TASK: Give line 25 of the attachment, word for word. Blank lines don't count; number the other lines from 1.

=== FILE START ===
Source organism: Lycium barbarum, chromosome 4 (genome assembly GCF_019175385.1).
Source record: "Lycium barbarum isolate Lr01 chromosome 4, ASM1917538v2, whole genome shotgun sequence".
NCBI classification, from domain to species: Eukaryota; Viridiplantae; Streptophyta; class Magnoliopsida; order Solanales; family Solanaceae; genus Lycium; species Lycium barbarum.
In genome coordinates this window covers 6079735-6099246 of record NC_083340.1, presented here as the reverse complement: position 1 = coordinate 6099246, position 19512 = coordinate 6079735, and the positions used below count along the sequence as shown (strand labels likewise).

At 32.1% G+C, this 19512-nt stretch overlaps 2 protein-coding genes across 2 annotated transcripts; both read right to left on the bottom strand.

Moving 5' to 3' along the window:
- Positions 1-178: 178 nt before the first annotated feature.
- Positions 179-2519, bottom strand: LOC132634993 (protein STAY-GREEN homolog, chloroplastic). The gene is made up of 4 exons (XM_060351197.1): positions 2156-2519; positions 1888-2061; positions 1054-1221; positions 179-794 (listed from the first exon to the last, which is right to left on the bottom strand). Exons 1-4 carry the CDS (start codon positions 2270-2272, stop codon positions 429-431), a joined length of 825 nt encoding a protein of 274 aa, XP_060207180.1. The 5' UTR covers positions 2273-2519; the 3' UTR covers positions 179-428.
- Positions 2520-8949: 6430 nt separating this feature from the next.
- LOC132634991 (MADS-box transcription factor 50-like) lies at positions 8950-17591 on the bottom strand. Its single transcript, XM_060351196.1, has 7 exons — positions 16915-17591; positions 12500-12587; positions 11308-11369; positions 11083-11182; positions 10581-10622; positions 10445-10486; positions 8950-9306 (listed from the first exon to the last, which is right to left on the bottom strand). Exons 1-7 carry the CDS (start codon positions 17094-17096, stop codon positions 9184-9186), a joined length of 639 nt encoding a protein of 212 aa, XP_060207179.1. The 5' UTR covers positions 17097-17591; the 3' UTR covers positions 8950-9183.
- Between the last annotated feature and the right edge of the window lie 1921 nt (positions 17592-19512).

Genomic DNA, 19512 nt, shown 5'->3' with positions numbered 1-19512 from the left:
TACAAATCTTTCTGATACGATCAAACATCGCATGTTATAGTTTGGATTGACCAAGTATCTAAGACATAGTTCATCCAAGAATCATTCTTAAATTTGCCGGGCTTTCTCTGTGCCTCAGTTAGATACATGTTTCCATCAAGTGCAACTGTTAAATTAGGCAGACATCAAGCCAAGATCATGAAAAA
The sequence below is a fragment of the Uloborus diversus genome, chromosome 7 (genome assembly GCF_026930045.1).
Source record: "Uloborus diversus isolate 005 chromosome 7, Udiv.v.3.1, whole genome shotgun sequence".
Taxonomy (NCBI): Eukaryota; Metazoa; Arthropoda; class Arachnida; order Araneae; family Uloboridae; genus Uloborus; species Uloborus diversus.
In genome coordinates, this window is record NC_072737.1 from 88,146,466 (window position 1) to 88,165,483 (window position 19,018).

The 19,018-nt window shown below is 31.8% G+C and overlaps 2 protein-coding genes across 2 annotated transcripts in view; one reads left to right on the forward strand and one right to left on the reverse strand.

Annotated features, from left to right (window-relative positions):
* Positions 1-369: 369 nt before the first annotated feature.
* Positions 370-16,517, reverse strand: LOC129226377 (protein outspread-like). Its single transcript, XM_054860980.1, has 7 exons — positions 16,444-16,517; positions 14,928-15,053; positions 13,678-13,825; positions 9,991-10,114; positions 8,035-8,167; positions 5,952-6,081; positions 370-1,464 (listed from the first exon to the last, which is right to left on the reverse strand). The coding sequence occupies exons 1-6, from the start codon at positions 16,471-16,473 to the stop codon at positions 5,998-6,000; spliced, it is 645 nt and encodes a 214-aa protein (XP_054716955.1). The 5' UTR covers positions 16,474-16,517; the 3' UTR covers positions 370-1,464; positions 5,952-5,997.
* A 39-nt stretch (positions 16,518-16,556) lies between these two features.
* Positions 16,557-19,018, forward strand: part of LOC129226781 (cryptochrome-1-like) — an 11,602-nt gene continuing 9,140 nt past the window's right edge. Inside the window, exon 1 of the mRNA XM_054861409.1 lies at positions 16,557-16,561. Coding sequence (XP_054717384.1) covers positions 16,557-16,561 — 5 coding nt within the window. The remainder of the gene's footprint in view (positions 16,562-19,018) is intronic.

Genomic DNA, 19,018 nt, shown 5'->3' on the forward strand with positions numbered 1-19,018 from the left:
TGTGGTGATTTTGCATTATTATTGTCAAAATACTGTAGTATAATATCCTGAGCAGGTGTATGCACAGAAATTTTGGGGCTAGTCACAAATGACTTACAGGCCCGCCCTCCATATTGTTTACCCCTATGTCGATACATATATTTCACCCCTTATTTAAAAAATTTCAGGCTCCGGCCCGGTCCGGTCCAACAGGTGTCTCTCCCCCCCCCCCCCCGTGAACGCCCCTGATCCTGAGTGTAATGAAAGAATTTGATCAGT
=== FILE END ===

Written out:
TGTGGTGATTTTGCATTATTATTGTCAAAATACTGTAGTATAATATCCTGAGCAGGTGTATGCACAGAAATTTTGGGGCTAGTCACAAATGACTTACAGGCCCGCCCTCCATATTGTTTACCCCTATGTCGATACATATATTTCACCCCTTATTTAAAAAATTTCAGGCTCCGGCCCGGTCCGGTCCAACAGGTGTCTCTCCCCCCCCCCCCCCGTGAACGCCCCTGATCCTGAGTGTAATGAAAGAATTTGATCAGT